Little Circle

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The Little Circle was a Manchester-based group of Non-conformist Liberals, that held a common agenda with regards political and social reform. The first group met from 1815 onwards to reform political representation and gain social reform in the United Kingdom. The second group operated from 1830 onwards and was key in creating the popularist movement that resulted in the Reform Act 1832.

Background[edit]

By 1819, Lancashire was represented by two Members of Parliament (MPs). Voting was restricted to the adult male owners of freehold land valued at 40 shillings or more – the equivalent of about £80 as of 2008[1] – and votes could only be cast in the county town of Lancaster, by a public spoken declaration at the hustings. Constituency boundaries were out of date, and the "rotten boroughs" had a hugely disproportionate influence on the membership of the Parliament of the United Kingdom compared to the size of their populations: Old Sarum, with one voter, elected two MPs,[2] as did Dunwich which had almost completely disappeared into the sea by the early 19th century.[3] The major urban centres, Manchester, Salford, Bolton, Blackburn, Rochdale, Ashton-under-Lyne, Oldham and Stockport, with a combined population of almost one million, were represented by either the two county MPs for Lancashire, or the two for Cheshire in the case of Stockport. By comparison, more than half of all MPs were elected by a total of just 154 voters.[2] These inequalities in political representation led to calls for reform.

First Little Circle[edit]

The first Little Circle was formed from 1815 onwards by cotton merchant John Potter. The group was influenced by the ideas of Jeremy Bentham and Joseph Priestley, objecting to a political representation system that denied booming industrial cities such as Birmingham, Leeds and Manchester proportionate representation in the House of Commons.

Meetings were held at John Potter's home and its core membership were Unitarians. Archibald Prentice (later editor of the Manchester Times) called them the "Little Circle" and its members included John Potter and his sons Thomas (later first mayor of Manchester), Richard (later MP for Wigan) and William; Joseph Brotherton (Non-conformist minister and pioneering vegetarian); John Edward Taylor (cotton merchant); John Shuttleworth (industrialist and municipal reformer); Absalom Watkin (parliamentary reformer and anti corn law campaigner); and William Cowdroy Jnr (editor of the Manchester Gazette).

After witnessing the Peterloo Massacre in 1819, and the closure of the liberal Manchester Observer in successive police prosecutions,[4] the group decided that the time was right to advance its liberalist agenda.

In 1820 Brotherton, Shuttleworth and Thomas Potter founded the Manchester Chamber of Commerce. In the following year, the group supported John Edward Taylor in founding a liberal newspaper the Manchester Guardian, to which they all contributed. Taylor continued to edit the newspaper which was published by law only once a week until his death.[5][6][7]

Second Little Circle[edit]

From 1830 a second Little Circle, comprising 11 Manchester businessmen, met at the Cannon Street warehouse of Potter's trading company.[8] Seven were Unitarians, including five from the Cross Street Chapel: Thomas and Richard Potter; Abasolm Watkin; Mark Philips, John Shuttleworth, John Benjamin Smith, and brothers, Edward and William Baxter (all cotton merchants); Fenton Atkinson (Manchester attorney); William Harvey; John Edward Taylor.[9] The group supported social reform issues closely but discreetly: Taylor survived a trial for libel; Shuttleworth organised the defence of plebian reformers accused of administering an illegal oath.[9]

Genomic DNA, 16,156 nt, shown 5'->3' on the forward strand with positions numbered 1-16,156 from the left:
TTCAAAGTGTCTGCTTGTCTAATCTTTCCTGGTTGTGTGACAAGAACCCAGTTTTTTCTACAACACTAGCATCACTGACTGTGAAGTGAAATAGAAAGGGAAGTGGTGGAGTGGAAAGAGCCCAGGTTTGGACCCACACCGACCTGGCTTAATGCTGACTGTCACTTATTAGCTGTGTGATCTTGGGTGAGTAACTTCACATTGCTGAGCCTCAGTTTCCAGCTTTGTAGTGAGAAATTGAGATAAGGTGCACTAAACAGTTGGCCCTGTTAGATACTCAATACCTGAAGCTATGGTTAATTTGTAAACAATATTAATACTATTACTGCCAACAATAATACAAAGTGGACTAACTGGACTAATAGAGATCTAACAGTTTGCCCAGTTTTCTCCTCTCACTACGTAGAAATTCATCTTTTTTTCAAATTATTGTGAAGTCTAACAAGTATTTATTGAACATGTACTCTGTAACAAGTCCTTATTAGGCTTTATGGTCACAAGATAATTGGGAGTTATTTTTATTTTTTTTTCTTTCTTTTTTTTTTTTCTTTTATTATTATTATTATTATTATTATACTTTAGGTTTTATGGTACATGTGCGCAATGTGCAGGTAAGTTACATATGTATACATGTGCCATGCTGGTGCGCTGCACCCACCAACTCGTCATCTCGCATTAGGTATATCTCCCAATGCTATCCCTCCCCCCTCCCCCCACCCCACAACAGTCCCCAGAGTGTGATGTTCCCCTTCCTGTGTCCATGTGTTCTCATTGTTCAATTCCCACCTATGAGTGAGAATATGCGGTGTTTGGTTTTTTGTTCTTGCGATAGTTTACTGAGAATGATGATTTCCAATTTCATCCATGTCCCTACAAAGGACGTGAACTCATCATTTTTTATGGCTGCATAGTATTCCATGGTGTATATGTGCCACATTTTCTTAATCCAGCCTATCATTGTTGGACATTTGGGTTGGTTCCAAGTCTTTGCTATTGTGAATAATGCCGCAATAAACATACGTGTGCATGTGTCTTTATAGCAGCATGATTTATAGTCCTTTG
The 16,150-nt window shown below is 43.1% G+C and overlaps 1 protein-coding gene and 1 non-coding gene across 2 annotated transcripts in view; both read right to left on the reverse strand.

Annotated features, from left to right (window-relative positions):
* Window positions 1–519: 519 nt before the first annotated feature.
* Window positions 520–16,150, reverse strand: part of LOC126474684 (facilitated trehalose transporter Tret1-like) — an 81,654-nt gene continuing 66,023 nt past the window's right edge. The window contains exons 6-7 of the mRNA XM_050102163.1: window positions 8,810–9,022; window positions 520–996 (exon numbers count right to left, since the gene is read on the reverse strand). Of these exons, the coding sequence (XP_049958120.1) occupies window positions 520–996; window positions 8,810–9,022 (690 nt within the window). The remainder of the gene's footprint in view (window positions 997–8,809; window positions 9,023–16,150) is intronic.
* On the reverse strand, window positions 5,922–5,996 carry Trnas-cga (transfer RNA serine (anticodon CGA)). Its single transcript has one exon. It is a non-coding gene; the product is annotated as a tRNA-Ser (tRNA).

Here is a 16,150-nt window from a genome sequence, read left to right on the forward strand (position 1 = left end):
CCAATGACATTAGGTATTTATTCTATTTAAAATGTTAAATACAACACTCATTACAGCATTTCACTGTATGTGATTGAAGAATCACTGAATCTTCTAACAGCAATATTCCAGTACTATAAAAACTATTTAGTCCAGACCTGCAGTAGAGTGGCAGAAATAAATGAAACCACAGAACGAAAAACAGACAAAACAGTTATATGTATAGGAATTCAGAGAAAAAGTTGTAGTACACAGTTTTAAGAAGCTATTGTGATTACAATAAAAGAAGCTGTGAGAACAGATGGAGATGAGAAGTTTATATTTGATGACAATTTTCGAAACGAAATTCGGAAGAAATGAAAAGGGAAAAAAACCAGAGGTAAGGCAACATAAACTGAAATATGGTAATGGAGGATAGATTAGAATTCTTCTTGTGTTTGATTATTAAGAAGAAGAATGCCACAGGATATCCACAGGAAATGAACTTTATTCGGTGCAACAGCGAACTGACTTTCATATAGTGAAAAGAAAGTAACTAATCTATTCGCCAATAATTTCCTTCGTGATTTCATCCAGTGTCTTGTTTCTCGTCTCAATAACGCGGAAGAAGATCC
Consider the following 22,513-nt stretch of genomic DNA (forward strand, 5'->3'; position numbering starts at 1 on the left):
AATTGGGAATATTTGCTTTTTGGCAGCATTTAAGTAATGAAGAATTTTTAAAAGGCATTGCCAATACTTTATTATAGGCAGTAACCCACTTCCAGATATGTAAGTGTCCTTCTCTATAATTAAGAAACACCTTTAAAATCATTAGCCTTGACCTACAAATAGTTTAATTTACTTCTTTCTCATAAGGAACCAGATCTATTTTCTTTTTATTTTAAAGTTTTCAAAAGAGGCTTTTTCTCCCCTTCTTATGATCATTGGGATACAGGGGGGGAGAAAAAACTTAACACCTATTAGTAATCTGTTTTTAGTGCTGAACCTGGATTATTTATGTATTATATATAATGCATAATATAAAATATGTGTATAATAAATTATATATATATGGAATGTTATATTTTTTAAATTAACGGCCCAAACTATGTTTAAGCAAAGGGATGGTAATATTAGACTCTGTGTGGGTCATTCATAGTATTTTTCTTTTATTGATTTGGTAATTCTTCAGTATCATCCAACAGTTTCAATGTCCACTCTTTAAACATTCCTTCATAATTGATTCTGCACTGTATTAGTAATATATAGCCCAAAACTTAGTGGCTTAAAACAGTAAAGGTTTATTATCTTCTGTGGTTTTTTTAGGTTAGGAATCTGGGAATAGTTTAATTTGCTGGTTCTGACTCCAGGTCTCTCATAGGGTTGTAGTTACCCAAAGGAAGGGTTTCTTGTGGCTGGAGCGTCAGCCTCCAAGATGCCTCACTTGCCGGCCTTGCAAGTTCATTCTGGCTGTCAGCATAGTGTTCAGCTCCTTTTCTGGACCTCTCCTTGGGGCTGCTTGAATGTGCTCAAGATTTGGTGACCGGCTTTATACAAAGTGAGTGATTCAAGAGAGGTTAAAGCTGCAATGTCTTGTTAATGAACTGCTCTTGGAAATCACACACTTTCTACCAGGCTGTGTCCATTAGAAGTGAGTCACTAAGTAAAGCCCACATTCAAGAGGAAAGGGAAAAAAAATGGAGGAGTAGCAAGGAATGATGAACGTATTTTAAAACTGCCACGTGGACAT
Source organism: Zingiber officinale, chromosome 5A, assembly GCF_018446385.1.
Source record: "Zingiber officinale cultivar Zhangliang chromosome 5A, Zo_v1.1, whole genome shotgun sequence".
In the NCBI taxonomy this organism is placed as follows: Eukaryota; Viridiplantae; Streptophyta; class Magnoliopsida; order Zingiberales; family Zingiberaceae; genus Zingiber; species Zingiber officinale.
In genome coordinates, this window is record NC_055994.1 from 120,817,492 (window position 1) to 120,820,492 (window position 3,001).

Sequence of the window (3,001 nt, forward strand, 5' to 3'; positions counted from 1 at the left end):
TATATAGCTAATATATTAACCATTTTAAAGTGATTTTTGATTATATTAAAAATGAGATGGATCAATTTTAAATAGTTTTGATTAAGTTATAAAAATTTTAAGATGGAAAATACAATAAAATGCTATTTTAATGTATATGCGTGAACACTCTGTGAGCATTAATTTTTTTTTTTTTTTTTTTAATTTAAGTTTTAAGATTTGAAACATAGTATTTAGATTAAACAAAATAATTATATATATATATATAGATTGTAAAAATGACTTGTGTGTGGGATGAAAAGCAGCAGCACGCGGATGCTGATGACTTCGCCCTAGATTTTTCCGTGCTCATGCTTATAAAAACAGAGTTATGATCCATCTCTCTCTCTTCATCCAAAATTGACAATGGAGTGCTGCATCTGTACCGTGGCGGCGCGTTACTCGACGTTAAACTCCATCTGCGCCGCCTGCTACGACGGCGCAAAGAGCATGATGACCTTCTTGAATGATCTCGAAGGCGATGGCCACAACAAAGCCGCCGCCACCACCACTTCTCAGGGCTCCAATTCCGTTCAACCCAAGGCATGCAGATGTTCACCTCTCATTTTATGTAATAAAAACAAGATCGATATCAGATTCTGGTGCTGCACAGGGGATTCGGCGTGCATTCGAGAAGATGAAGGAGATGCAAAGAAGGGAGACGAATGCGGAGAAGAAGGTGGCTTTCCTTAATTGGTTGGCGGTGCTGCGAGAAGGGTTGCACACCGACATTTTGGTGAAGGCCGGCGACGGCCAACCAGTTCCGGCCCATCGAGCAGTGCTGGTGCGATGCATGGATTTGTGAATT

The group initially proposed that the seats of rotten boroughs convicted of gross electoral corruption should be transferred to industrial towns, citing and targeting example boroughs including Penryn and East Retford. But when Parliament refused to take action, in 1831 Absalom Watkin drew up a petition asking the government to grant Manchester two Members of Parliament. Parliament passed the Reform Act in 1832, and the group gave Manchester its first post-reform MPs: Mark Philips and Charles Poulett Thomson.[9]

Legacy[edit]

By the time the Reform Act 1832 had become law, Manchester had become a borough and many social reforms had come to fruition. Members of the group had established themselves in society, with[9] Joseph Brotherton becoming MP for Salford, Richard Potter, MP for Wigan and John Benjamin Smith became MP for Stirling Burghs and later Stockport. Thomas Potter became the first Mayor of Manchester on its incorporation. Ten out of the first 28 mayors of Manchester were associated with Cross Street Chapel.[9]

References[edit]

  1. ^ "Currency converter". The National Archives. Retrieved 8 April 2008. 
  2. ^ a b Reid (1989), p. 28.
  3. ^ "The Great reform Act". BBC News. 19 May 1998. Retrieved 26 March 2008. 
  4. ^ 'Manchester Gazette,' 7 August 1819, quoted in David Ayerst, 'The Guardian,' 1971, p 20
  5. ^ Peter Shapely (2004). "Brotherton, Joseph (1783–1857)". Oxford Dictionary of National Biography. Oxford University Press. Retrieved 2009-03-28. 
  6. ^ "Richard Potter". archiveshub.ac.uk. Retrieved 2012-02-13. 
  7. ^ Stanley Harrison (31 Oct 1974). Poor Men's Guardians: Survey of the Democratic and Working-class Press. Lawrence & W; 1st Edition. ISBN 0-85315-308-6. 
  8. ^ Dr Michael J Turner (15 April 1995). Reform and Respectability: The Making of a Middle-class Liberalism in Early 19th-century Manchester (Chetham Society). Carnegie Publishing Ltd. ISBN 1-85936-024-6. 
  9. ^ a b c d e "Before the Welfare State". Cross Street Chapel. Retrieved 2012-02-13.